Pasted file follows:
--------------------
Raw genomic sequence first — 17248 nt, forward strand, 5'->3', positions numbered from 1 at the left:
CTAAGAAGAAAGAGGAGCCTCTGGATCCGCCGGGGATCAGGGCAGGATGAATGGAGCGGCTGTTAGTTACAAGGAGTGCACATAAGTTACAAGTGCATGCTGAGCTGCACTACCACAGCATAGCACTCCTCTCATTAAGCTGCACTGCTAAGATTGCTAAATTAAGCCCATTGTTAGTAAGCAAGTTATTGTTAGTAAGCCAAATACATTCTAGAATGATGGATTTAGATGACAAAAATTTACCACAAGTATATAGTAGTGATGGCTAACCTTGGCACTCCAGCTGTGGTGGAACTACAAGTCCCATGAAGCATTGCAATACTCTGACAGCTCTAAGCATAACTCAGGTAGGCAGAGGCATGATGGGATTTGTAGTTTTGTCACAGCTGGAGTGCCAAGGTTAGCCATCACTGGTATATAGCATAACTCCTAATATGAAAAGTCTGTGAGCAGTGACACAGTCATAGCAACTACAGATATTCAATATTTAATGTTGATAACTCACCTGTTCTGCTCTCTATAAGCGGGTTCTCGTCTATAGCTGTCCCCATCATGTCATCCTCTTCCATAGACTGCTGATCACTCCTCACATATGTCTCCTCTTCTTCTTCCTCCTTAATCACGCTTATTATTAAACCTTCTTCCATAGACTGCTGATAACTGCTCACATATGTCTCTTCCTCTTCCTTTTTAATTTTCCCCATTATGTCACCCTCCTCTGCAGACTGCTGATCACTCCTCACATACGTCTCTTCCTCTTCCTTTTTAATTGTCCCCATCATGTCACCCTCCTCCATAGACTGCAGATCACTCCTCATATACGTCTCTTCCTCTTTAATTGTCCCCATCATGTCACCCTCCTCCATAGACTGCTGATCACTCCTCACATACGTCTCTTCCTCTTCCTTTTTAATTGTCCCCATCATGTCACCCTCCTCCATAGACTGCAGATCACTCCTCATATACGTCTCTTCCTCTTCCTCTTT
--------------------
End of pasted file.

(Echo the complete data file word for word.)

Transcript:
Raw genomic sequence first — 17248 nt, forward strand, 5'->3', positions numbered from 1 at the left:
CTAAGAAGAAAGAGGAGCCTCTGGATCCGCCGGGGATCAGGGCAGGATGAATGGAGCGGCTGTTAGTTACAAGGAGTGCACATAAGTTACAAGTGCATGCTGAGCTGCACTACCACAGCATAGCACTCCTCTCATTAAGCTGCACTGCTAAGATTGCTAAATTAAGCCCATTGTTAGTAAGCAAGTTATTGTTAGTAAGCCAAATACATTCTAGAATGATGGATTTAGATGACAAAAATTTACCACAAGTATATAGTAGTGATGGCTAACCTTGGCACTCCAGCTGTGGTGGAACTACAAGTCCCATGAAGCATTGCAATACTCTGACAGCTCTAAGCATAACTCAGGTAGGCAGAGGCATGATGGGATTTGTAGTTTTGTCACAGCTGGAGTGCCAAGGTTAGCCATCACTGGTATATAGCATAACTCCTAATATGAAAAGTCTGTGAGCAGTGACACAGTCATAGCAACTACAGATATTCAATATTTAATGTTGATAACTCACCTGTTCTGCTCTCTATAAGCGGGTTCTCGTCTATAGCTGTCCCCATCATGTCATCCTCTTCCATAGACTGCTGATCACTCCTCACATATGTCTCCTCTTCTTCTTCCTCCTTAATCACGCTTATTATTAAACCTTCTTCCATAGACTGCTGATAACTGCTCACATATGTCTCTTCCTCTTCCTTTTTAATTTTCCCCATTATGTCACCCTCCTCTGCAGACTGCTGATCACTCCTCACATACGTCTCTTCCTCTTCCTTTTTAATTGTCCCCATCATGTCACCCTCCTCCATAGACTGCAGATCACTCCTCATATACGTCTCTTCCTCTTTAATTGTCCCCATCATGTCACCCTCCTCCATAGACTGCTGATCACTCCTCACATACGTCTCTTCCTCTTCCTTTTTAATTGTCCCCATCATGTCACCCTCCTCCATAGACTGCAGATCACTCCTCATATACGTCTCTTCCTCTTCCTCTTT